“They’re the only party you ever see round here,” he said. “Labour’s taken [this town] for granted for years, and I’d sooner kill mesen than vote Tory.”
He liked the Greens’ founding commitment to the environment. “The planet’s dying on its arse, man,” the 62-year-old declared. “They were saying that before anyone.”
His next door neighbour was of a similar mind. The party had made themselves part of the community, Margaret Roxby said – always there on litter picks or supporting local campaigns. She’d been voting for them for a couple of years now and the 64-year-old’s only regret was not doing so sooner. They were once dismissed as tree-huggers, she mused, “but, aye, I’ve nothing against tree hugging”.
The Greens are, by any measure, a party on the rise – both in the northeast and across the country.
In a series of remarkable election results last year, they won 155 English and Welsh council seats, helping take their total to a record high of 467. They now lead two authorities, in Brighton and Hove, and Lancaster, are in a ruling coalition in another 13, including Oxfordshire, York and Sheffield, and make up the official opposition in eight more including Bristol, Norwich and Solihull.
Now, it is all but certain this growth will continue on 5 May: a realistic good night would see them smash the 500-seat barrier, party bosses suggest. In particular, they are hoping to move beyond their traditional metropolitan powerbases and establish a greater presence in the north’s old industrial heartlands.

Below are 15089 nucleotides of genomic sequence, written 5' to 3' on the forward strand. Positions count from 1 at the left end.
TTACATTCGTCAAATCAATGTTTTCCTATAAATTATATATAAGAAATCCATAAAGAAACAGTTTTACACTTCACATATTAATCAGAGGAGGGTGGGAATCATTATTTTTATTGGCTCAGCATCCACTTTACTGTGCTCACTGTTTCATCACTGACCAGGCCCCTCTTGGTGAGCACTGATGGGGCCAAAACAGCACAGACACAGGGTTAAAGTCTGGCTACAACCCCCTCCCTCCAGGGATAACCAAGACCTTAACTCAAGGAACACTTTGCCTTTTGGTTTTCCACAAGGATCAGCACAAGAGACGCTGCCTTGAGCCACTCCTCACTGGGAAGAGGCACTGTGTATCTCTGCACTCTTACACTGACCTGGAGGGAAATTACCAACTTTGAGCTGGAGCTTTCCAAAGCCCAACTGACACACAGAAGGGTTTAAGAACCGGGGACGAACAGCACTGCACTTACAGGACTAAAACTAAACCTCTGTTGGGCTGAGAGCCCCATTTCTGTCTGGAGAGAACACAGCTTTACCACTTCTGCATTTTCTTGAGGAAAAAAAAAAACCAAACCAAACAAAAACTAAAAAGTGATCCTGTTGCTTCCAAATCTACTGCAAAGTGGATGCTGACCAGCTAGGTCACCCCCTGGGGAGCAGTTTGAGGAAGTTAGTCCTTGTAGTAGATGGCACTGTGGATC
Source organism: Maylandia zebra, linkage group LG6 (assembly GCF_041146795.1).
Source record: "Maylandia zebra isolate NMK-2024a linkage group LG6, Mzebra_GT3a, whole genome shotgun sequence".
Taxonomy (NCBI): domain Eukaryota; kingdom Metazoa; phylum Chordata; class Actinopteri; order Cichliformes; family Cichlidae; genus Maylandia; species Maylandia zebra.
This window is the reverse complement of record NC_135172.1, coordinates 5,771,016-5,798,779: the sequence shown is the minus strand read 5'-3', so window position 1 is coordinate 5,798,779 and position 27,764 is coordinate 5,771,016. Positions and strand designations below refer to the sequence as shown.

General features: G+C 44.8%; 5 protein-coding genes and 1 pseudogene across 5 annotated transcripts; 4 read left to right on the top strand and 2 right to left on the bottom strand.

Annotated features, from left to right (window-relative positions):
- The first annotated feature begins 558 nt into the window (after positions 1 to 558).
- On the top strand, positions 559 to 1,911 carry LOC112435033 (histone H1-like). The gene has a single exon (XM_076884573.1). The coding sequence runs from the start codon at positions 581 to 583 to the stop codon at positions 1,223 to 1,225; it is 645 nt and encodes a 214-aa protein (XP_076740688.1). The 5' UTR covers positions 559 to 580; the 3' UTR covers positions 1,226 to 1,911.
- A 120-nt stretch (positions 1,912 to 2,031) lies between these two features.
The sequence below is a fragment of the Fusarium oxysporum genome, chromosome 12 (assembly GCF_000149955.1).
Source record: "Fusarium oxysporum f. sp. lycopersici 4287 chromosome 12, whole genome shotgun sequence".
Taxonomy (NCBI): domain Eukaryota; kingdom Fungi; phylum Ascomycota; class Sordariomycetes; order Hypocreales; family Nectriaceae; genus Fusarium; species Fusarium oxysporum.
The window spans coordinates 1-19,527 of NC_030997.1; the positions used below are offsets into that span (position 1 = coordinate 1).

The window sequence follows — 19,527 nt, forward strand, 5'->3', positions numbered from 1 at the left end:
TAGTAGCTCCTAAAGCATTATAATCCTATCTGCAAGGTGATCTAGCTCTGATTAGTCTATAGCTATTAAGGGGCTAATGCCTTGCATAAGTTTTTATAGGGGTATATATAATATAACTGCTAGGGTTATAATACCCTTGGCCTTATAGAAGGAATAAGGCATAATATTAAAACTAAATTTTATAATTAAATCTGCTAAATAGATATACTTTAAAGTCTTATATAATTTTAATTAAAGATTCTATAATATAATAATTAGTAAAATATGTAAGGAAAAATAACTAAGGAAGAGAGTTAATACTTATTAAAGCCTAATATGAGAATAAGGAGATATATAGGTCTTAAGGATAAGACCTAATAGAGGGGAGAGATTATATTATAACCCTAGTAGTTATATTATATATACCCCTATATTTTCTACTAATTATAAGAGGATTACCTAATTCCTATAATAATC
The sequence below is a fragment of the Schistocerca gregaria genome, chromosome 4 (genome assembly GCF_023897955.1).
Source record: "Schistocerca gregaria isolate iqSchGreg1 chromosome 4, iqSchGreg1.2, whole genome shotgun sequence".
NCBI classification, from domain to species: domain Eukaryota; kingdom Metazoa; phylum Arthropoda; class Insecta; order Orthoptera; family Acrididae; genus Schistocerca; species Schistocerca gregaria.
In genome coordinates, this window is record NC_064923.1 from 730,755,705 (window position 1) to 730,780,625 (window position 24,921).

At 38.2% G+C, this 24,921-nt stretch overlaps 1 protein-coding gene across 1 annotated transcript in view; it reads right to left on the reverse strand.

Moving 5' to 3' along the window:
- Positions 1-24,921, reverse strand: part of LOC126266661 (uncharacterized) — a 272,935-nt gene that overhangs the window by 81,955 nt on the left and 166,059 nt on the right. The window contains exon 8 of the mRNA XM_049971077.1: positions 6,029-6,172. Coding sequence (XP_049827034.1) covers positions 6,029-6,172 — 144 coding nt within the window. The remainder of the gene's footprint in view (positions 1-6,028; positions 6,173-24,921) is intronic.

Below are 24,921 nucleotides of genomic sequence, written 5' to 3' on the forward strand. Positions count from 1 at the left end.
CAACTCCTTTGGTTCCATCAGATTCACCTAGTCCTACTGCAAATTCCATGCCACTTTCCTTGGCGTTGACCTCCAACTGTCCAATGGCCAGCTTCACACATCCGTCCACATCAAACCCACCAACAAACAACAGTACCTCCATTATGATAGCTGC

Burnley, Bradford and Trafford are among the once-unlikely places that already have at least one Green councillor and are being targeted for bigger breakthroughs. Barnsley, Sunderland and Chorley could all see their first Green elected if internal polling is to be believed.
“What they are looking to do is nothing less than force a tectonic shift in British politics,” says Matthew Flinders, professor in politics at the University of Sheffield. “There’s some way to go until we can say they are close to that but the speed of travel is impressive.”
Which brings us back South Shields – an old colliery and shipbuilding town that perhaps typifies the Green efforts to make northern inroads.
The local council, South Tyneside, has been Labour since its inception in 1974. Forty-five of its 54 councillors are currently red.
By contrast, when local Green leader David Francis joined the party here in 2014, it was so small that meetings were “four or five of us gathering in someone’s front room”.
Eight years on, he is one of three councillors. Now, the hope is for that number to be doubled on 5 May, turning the group into the official opposition. And, certainly, on the doorstep on a sunny Friday afternoon, such an aspiration appeared entirely plausible.
Resident after resident in the inner-town ward of Beacon and Bents opened their doors to say they would be voting for the party’s candidate Sarah McKeown.
“I’m down the club tonight,” noted one ex-miner. “They’re all saying they’re Green this year.”
Would he have a poster for his window in that case? “Aye, why not?”
A big one? A little one? “Give me both and I’ll see what the wife says.”
The hearty response is down to a variety of overlapping factors, according to Francis.
The increasing acceptance that the planet is, er, dying on its arse – that’s the climate crisis – has attracted plenty of voters in an area that will pretty quickly find itself under water if global temperatures continue rising.
But, perhaps of greater significance, is a tangible anger here at a sense of being taken for granted by the dominant Labour Party for too long. “They’re sitting tenants,” one resident fumed. “They reckon they’ve a job for life and that’s how they treat it.”